The latest crash in oil prices is putting pressure on a number of Canadian energy companies that didn’t get a chance to recover after the last downturn.
In some cases, the stocks are at or near new multi-year lows, and that has contrarian investors wondering if the sell-off has gone too far.
Four years of pain
Baytex closed a major acquisition in the summer of 2014. The deal added strategic shale assets in the coveted Eagle Ford play in Texas and was expected to be a game-changing deal for the company. Baytex even raised its dividend on the assumption revenue and cash flow would surge in the following months.
In the end, things didn’t turn out as expected. Oil began to tumble through the end of 2014; by December, Baytex had dramatically reduced the dividend to preserve cash flow. Investors have had a rough time along the way. Baytex was a $48 stock when it bought the Eagle Ford assets. Today, investors can pick it up for about $2.40, which isn’t too far off the $2 low it hit in early 2016.
Baytex merged with Raging River Exploration in recent months in an effort to survive the downturn and be better positioned to grow when oil prices recover. The market didn’t react positively to the deal, however, sending the shares lower after the announcement.
While the company’s balance sheet improved as a result, debt is still a concern. Baytex finished Q3 2018 with net debt of $2.1 billion. Unless oil prices can recover in a meaningful way, Baytex doesn’t have the flexibility to boost capital spending enough to grow production and generate adequate cash flow to improve the balance sheet.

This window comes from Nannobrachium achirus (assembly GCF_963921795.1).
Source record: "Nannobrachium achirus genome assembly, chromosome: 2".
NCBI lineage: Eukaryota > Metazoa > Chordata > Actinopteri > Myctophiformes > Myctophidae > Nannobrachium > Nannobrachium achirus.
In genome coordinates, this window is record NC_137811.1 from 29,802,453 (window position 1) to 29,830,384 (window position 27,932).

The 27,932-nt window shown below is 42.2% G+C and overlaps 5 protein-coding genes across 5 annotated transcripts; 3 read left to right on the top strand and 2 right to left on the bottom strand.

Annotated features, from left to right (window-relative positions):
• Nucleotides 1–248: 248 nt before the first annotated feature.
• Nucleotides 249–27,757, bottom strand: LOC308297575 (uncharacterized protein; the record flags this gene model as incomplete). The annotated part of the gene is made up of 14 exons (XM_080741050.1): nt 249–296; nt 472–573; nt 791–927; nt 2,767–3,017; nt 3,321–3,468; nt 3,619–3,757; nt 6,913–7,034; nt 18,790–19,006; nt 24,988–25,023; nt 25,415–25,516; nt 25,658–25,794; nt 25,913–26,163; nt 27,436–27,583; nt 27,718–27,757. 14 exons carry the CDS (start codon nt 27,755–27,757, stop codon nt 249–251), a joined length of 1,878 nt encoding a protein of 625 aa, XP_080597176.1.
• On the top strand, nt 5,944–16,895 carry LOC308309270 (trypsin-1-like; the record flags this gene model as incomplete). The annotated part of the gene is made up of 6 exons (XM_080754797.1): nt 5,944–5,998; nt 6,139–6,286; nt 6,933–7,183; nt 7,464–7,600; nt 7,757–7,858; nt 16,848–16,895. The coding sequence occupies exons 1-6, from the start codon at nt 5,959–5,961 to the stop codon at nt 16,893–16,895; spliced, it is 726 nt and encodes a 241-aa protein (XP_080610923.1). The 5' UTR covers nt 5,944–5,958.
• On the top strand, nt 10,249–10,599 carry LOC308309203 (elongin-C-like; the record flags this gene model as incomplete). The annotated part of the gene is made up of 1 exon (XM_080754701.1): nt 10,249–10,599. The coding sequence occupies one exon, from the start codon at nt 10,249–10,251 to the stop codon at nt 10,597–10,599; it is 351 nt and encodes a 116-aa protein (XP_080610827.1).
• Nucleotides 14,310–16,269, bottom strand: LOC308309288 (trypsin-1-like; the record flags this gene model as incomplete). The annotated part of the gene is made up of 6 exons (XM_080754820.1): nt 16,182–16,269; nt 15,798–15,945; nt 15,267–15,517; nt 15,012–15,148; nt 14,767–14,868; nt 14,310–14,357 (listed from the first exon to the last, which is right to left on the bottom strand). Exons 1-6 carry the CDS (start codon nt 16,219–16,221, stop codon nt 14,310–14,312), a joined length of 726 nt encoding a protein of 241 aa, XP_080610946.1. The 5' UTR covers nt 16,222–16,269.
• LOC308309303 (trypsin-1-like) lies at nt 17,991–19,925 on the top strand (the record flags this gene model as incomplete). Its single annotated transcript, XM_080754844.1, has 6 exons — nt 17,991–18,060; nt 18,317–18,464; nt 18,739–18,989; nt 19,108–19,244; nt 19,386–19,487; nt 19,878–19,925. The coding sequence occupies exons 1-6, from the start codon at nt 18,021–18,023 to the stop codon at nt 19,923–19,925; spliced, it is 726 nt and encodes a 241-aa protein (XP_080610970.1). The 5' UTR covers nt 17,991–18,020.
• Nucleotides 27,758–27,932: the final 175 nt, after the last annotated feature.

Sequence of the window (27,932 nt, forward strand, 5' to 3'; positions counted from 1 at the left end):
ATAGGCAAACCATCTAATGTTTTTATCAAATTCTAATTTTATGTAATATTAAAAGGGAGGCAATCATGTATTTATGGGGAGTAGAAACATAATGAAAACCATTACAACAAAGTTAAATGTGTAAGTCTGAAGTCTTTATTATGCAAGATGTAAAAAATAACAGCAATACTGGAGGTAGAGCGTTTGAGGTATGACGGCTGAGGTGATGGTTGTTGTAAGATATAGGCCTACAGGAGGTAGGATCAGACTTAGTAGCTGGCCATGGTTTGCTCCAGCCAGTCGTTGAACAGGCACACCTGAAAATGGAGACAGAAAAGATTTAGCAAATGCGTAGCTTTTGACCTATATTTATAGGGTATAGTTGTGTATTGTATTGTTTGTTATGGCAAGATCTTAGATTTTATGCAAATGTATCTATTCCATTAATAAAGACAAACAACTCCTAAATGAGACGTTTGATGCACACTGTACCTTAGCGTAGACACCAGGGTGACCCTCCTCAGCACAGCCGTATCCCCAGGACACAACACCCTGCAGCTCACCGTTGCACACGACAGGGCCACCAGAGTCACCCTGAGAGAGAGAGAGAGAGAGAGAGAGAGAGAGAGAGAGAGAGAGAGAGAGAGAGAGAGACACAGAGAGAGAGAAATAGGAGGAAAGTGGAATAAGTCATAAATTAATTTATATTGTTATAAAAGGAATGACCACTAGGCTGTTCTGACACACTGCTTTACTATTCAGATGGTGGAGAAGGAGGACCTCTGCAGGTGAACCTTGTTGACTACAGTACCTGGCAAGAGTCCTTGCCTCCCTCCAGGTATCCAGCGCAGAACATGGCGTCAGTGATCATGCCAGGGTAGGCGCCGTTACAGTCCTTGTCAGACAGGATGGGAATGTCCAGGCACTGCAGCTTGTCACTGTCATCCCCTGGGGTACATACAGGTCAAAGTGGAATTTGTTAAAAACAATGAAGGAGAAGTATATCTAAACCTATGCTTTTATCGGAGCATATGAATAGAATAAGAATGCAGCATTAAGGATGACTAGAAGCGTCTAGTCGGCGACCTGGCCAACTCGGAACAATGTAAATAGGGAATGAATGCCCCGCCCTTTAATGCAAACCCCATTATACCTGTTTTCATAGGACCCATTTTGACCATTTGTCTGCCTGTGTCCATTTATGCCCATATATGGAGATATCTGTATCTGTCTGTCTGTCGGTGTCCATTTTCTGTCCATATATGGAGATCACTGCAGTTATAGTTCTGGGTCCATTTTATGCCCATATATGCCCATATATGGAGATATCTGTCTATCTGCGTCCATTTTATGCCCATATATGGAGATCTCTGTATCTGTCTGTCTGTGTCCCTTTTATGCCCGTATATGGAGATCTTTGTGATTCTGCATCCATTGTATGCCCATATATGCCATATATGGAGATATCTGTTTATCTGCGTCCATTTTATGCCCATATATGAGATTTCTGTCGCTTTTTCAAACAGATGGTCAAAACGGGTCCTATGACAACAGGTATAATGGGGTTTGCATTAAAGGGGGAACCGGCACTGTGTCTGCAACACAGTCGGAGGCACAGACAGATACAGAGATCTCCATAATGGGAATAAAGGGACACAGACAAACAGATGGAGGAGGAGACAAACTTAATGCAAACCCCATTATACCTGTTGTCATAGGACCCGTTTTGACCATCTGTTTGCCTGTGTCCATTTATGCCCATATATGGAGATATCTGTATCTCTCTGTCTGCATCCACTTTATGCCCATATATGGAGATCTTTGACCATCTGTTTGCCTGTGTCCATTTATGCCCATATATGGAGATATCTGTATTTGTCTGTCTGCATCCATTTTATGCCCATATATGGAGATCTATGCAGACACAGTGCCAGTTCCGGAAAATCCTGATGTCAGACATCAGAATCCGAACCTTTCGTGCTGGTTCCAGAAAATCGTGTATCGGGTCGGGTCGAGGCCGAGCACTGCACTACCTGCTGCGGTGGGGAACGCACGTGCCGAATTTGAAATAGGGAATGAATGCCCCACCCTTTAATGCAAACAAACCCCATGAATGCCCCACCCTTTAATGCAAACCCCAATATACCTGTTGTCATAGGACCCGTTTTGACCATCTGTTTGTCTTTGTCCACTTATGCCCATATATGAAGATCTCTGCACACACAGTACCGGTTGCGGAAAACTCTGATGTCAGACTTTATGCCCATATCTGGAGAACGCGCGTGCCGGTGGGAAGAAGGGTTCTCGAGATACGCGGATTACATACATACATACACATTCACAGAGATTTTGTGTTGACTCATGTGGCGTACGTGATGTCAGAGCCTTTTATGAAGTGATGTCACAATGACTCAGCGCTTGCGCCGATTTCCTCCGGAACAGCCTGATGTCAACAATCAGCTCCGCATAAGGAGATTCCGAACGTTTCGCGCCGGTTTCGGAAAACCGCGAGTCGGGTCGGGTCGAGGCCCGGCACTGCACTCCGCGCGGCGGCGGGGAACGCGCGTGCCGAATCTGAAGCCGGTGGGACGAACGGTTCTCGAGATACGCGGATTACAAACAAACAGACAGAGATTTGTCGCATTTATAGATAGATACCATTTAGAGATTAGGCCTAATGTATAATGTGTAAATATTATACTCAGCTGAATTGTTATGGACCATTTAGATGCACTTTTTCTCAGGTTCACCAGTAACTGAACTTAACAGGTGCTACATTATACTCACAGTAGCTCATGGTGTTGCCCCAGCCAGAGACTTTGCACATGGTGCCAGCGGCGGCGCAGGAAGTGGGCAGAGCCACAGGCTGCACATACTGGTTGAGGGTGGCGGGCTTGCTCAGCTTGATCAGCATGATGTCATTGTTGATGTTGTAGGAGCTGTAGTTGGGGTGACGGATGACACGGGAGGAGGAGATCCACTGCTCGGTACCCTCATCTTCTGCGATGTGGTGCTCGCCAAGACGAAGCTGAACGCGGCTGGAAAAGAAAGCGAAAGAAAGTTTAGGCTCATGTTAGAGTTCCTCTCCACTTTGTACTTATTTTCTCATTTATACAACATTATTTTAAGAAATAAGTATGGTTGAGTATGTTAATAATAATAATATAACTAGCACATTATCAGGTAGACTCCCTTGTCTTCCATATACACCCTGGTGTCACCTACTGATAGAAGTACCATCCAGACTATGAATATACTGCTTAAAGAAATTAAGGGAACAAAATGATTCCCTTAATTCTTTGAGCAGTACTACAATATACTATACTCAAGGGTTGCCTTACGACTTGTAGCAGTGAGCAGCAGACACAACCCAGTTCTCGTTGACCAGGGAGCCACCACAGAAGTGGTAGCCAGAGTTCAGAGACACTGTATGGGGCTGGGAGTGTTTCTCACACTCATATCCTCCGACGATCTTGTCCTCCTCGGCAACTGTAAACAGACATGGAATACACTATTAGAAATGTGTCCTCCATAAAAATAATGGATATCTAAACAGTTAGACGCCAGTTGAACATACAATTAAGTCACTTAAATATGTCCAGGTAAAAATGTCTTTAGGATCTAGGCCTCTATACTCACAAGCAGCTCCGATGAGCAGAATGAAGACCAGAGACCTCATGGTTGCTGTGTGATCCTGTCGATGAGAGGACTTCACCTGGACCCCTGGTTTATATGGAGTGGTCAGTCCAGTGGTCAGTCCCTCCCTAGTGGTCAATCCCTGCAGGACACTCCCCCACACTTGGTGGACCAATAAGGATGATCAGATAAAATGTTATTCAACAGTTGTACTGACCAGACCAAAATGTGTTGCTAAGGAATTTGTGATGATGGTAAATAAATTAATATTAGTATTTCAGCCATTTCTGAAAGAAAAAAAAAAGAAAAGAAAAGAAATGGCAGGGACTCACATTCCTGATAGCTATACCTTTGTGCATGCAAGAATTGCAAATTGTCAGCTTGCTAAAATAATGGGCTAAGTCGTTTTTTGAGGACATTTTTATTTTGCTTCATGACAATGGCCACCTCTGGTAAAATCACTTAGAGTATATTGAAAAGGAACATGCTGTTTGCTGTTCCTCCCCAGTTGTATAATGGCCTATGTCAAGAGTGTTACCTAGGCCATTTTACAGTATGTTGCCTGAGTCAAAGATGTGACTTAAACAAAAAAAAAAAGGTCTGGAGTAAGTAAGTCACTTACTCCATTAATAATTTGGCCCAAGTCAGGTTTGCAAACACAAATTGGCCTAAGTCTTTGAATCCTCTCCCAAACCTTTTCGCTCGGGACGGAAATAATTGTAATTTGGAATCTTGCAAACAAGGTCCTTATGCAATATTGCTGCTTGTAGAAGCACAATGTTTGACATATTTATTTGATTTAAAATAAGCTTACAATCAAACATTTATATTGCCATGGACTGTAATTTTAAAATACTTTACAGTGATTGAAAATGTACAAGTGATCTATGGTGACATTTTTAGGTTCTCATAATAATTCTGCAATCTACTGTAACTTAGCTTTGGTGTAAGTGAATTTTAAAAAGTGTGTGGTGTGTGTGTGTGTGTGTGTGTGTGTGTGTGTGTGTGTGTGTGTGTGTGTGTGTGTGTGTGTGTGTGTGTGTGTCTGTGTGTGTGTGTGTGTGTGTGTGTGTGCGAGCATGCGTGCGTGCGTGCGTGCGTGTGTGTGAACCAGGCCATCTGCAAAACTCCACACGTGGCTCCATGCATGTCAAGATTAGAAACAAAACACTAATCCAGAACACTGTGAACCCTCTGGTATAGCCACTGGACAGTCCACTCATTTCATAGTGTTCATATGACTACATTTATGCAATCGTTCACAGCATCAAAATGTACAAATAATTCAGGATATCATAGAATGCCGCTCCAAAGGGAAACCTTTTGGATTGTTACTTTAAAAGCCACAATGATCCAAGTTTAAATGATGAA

The company intends to reduce debt by $200 million in 2019, assuming it generates forecasted cash flow.
Baytex will significantly increase its oil-by-rail volumes in 2019, averaging about 11,000 bbls/d, compared to 9,500 in Q3 2018. This will enable the company to get WTI pricing rather than the depressed Western Canadian Select (WCS) price on those volumes, but they represent a small part of the 100,000 bbls/d the company hopes to produce in 2019.
The differential between WTI and WCS has widened to US$40 per barrel. At the time of writing, WCS sells for US$11.50 per barrel.
The latest plunge in WTI oil from US$76 per barrel to US$50 appears overdone and we could see a strong rebound in 2019. New U.S. sanctions against Iran will impact global supply, and other OPEC players, including Saudi Arabia, are unlikely to ramp up output to fill the gap with prices at current levels.
Should you buy?
Any rebound in oil prices, or an improvement in the WCS differential could send Baytex higher. In addition, I wouldn’t be surprised to see the stock become a takeover target. The Eagle Ford assets would be an attractive acquisition for a larger player in the market.
A small contrarian position might be worthwhile at this level, but investors should expect ongoing volatility, as things could get worse before the turnaround occurs.